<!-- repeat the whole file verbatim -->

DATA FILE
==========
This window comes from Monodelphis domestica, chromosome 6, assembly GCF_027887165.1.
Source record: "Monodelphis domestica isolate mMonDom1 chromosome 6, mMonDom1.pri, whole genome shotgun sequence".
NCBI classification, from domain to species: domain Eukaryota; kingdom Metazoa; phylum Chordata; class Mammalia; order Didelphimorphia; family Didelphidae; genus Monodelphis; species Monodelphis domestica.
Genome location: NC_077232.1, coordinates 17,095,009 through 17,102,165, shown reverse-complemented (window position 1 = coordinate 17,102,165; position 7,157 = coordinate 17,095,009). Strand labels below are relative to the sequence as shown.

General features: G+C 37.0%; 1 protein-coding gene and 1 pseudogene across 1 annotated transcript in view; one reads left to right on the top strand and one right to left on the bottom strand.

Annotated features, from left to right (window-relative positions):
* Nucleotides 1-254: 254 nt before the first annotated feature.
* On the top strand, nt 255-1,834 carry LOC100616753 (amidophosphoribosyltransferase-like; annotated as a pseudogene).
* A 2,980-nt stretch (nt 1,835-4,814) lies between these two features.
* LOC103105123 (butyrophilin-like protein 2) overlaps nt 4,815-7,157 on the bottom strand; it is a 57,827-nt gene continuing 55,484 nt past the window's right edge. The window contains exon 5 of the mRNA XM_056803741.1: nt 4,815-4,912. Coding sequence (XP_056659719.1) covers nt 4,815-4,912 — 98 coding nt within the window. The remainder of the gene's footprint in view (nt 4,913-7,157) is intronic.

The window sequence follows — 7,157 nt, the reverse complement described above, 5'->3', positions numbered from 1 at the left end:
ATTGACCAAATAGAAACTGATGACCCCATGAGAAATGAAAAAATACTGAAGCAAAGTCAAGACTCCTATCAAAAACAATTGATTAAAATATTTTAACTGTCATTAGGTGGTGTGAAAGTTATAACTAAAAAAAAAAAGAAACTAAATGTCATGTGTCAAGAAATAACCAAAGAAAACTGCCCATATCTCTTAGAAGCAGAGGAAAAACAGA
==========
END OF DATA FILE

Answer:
This window comes from Monodelphis domestica, chromosome 6, assembly GCF_027887165.1.
Source record: "Monodelphis domestica isolate mMonDom1 chromosome 6, mMonDom1.pri, whole genome shotgun sequence".
NCBI classification, from domain to species: domain Eukaryota; kingdom Metazoa; phylum Chordata; class Mammalia; order Didelphimorphia; family Didelphidae; genus Monodelphis; species Monodelphis domestica.
Genome location: NC_077232.1, coordinates 17,095,009 through 17,102,165, shown reverse-complemented (window position 1 = coordinate 17,102,165; position 7,157 = coordinate 17,095,009). Strand labels below are relative to the sequence as shown.

General features: G+C 37.0%; 1 protein-coding gene and 1 pseudogene across 1 annotated transcript in view; one reads left to right on the top strand and one right to left on the bottom strand.

Annotated features, from left to right (window-relative positions):
* Nucleotides 1-254: 254 nt before the first annotated feature.
* On the top strand, nt 255-1,834 carry LOC100616753 (amidophosphoribosyltransferase-like; annotated as a pseudogene).
* A 2,980-nt stretch (nt 1,835-4,814) lies between these two features.
* LOC103105123 (butyrophilin-like protein 2) overlaps nt 4,815-7,157 on the bottom strand; it is a 57,827-nt gene continuing 55,484 nt past the window's right edge. The window contains exon 5 of the mRNA XM_056803741.1: nt 4,815-4,912. Coding sequence (XP_056659719.1) covers nt 4,815-4,912 — 98 coding nt within the window. The remainder of the gene's footprint in view (nt 4,913-7,157) is intronic.

The window sequence follows — 7,157 nt, the reverse complement described above, 5'->3', positions numbered from 1 at the left end:
ATTGACCAAATAGAAACTGATGACCCCATGAGAAATGAAAAAATACTGAAGCAAAGTCAAGACTCCTATCAAAAACAATTGATTAAAATATTTTAACTGTCATTAGGTGGTGTGAAAGTTATAACTAAAAAAAAAAAGAAACTAAATGTCATGTGTCAAGAAATAACCAAAGAAAACTGCCCATATCTCTTAGAAGCAGAGGAAAAACAGA